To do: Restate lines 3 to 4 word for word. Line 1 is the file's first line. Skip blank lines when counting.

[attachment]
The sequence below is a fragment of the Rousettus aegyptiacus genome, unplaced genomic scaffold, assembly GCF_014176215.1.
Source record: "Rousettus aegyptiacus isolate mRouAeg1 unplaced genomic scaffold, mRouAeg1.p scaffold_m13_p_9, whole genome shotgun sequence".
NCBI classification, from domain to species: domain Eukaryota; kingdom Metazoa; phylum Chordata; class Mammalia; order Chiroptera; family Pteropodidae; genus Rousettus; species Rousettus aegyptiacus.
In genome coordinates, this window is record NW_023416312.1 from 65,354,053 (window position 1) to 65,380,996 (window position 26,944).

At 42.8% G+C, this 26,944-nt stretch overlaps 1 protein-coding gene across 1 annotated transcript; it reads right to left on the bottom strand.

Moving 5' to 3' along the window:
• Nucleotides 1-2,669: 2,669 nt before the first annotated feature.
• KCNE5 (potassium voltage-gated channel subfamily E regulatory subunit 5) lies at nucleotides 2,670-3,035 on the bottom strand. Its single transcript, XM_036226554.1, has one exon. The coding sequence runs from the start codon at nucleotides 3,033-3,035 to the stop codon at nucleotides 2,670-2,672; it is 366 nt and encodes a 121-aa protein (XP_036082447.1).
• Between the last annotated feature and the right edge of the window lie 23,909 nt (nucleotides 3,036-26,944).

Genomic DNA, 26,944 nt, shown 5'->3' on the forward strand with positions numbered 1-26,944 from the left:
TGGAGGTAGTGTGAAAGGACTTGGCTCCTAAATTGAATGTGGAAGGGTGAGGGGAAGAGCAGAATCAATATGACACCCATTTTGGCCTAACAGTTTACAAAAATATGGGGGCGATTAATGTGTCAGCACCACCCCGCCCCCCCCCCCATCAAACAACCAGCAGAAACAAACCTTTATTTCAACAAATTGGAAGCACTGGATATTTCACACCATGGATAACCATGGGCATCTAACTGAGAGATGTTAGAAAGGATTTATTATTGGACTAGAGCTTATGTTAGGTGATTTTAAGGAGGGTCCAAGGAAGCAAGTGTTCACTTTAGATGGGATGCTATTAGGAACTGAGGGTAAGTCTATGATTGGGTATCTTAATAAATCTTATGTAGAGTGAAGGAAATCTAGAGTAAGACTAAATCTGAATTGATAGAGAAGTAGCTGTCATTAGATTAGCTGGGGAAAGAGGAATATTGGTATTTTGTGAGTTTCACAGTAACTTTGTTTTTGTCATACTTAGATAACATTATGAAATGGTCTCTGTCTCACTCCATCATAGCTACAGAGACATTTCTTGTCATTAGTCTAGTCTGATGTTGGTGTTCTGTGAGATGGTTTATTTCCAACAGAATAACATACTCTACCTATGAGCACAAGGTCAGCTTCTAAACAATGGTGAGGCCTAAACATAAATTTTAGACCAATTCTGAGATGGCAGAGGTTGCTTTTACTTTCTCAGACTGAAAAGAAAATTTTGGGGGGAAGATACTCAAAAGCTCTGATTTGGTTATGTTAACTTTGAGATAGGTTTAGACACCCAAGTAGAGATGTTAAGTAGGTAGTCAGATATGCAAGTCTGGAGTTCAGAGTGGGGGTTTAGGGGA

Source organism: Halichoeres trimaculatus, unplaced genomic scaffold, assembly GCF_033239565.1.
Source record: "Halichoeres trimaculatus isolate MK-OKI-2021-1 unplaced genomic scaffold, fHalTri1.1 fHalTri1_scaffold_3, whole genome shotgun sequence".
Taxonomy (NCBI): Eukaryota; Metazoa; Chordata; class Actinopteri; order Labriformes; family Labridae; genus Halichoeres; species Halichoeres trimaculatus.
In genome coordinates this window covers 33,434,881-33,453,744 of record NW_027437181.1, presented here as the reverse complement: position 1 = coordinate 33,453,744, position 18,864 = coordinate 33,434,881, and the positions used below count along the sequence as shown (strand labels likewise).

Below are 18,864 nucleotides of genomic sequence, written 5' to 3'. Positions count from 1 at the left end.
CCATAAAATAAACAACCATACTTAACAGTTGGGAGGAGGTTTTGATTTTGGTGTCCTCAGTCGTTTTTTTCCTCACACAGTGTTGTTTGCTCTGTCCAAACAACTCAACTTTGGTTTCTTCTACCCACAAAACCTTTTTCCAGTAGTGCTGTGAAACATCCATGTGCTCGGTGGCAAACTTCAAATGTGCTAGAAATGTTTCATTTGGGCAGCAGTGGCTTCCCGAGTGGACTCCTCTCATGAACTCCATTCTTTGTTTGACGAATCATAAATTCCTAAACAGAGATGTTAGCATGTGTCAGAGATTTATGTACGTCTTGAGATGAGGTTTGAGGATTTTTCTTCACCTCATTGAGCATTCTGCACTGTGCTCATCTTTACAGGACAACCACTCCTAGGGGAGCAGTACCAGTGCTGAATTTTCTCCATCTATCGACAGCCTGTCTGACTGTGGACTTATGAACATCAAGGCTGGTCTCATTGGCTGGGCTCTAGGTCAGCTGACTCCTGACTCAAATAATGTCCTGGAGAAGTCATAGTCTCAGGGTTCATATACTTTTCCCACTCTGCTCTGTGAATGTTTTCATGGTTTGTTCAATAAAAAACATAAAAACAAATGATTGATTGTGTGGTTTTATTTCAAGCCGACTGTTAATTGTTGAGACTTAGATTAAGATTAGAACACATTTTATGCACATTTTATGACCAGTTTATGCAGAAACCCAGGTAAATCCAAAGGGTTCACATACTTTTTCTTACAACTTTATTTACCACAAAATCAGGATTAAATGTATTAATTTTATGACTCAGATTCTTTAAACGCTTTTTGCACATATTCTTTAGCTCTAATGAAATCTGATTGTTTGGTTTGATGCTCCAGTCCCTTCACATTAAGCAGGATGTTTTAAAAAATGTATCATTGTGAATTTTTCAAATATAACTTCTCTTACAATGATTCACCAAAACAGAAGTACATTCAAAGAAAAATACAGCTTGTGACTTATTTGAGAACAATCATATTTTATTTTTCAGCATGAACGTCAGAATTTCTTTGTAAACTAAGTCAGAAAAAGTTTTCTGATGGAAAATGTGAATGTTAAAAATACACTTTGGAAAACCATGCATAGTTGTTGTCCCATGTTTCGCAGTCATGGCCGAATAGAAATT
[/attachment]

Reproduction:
NCBI classification, from domain to species: domain Eukaryota; kingdom Metazoa; phylum Chordata; class Mammalia; order Chiroptera; family Pteropodidae; genus Rousettus; species Rousettus aegyptiacus.
In genome coordinates, this window is record NW_023416312.1 from 65,354,053 (window position 1) to 65,380,996 (window position 26,944).